Are athletes the last ones to know when they've lost it — to know that they'll never be the player they once were, at least on any kind of consistent basis? We tend to think that's true, but in light of Saturday's Jorge Posada drama, we direct you to this ESPN.com column by Doug Glanville, the former big-leaguer who's contributed to the Times and also penned a book since his retirement. After all, who better to explain what it's like for a big-leaguer who's moved past his prime than someone who's lived through that scenario? Glanville gets into how he responded to a diminished role as a member of the Phillies. (Spoiler: It involved venting to the club's general manager.) And he explains that "baseball players are terrible self-evaluators who need denial as much as they need a rocket arm." Writes Glanville: "The better player you have been, the longer it will take to accept anything less than being the guy who needs the uniform ripped off his back, even if it takes skin with it." [ESPN.com]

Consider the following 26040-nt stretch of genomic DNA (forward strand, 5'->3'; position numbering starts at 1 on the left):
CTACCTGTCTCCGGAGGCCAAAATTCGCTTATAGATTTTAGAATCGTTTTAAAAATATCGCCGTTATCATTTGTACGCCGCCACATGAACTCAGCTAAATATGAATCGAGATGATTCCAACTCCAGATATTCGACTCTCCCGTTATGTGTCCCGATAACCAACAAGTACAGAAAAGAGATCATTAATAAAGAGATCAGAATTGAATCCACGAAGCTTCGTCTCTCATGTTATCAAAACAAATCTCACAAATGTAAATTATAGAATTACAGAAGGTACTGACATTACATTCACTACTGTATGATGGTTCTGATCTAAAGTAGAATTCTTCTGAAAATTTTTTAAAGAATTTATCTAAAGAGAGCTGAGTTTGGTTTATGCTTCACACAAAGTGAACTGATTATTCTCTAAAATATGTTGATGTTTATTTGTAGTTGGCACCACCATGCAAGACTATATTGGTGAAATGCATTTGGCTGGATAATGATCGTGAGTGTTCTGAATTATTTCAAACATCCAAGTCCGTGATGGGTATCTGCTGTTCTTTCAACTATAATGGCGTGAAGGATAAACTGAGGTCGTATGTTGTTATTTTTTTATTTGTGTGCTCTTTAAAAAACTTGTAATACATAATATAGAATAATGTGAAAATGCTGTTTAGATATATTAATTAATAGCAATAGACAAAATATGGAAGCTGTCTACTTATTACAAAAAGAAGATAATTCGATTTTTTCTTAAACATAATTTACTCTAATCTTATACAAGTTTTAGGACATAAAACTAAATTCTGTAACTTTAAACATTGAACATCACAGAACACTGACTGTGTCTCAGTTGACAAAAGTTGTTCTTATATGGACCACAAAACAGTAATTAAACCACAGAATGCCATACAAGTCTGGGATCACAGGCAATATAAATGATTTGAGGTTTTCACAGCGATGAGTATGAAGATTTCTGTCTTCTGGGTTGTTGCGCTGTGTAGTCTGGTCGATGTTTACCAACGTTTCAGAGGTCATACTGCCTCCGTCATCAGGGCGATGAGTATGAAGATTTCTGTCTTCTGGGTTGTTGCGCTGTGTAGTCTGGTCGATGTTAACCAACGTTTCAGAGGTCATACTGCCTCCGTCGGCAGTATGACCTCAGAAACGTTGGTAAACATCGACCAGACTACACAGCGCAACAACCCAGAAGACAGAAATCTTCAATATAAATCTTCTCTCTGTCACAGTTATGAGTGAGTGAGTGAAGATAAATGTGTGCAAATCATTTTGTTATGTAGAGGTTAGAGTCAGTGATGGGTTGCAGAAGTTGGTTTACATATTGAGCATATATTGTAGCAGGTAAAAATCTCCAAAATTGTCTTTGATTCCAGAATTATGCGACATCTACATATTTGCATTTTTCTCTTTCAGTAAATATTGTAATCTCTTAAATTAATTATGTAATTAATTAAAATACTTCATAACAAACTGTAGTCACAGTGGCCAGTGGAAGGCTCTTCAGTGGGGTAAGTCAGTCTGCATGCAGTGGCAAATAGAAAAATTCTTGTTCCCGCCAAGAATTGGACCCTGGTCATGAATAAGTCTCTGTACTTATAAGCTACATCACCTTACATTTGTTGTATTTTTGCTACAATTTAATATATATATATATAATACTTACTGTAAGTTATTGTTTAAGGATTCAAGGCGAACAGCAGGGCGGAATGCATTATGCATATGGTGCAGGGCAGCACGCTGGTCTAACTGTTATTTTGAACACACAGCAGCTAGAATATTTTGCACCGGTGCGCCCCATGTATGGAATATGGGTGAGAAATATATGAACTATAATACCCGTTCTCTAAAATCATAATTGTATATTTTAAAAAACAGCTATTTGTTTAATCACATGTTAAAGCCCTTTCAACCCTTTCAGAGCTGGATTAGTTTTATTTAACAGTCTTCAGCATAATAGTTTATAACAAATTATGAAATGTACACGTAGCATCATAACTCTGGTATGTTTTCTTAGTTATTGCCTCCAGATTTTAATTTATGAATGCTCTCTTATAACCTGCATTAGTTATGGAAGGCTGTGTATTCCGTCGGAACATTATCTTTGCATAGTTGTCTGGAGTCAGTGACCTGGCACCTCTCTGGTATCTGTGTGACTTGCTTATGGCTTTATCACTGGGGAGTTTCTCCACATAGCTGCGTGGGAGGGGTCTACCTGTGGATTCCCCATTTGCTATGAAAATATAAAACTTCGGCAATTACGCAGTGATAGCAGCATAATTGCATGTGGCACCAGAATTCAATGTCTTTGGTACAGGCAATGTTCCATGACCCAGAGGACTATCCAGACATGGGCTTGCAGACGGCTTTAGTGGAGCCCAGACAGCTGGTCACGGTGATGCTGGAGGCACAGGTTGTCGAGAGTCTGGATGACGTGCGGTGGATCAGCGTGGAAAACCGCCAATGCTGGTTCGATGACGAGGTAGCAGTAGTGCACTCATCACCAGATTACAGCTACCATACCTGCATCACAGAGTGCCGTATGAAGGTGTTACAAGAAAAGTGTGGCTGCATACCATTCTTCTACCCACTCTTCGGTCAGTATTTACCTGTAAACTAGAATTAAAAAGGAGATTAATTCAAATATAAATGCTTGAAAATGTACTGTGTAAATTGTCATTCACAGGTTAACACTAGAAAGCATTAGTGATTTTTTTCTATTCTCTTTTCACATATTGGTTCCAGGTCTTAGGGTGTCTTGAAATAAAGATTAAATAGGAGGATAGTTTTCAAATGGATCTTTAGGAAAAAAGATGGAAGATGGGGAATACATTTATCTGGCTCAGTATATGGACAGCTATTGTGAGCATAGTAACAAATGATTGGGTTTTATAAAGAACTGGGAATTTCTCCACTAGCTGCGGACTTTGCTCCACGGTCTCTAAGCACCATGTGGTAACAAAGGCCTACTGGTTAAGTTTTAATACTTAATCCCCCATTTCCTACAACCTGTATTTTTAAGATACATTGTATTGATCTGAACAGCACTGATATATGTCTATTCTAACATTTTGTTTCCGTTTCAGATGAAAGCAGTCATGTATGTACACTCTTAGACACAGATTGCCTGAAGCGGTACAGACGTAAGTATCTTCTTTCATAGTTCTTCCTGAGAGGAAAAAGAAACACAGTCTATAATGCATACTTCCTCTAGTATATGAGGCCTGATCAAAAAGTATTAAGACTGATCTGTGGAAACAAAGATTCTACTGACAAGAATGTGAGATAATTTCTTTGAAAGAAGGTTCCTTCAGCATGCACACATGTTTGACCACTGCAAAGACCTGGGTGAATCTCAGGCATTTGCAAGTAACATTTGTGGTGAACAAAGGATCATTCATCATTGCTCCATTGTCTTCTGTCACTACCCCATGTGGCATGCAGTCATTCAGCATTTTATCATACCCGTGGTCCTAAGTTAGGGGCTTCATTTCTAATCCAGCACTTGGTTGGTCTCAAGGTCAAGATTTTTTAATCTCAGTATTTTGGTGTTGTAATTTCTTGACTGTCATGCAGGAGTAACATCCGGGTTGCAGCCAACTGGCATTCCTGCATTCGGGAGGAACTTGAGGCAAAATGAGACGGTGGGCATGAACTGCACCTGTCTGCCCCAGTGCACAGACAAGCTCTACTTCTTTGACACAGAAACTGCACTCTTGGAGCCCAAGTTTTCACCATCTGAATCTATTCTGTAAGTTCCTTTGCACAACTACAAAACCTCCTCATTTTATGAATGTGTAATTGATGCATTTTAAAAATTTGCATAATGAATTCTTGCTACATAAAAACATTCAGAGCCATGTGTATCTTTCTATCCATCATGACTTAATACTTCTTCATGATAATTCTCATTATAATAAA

Photo: Harry How/Getty Images
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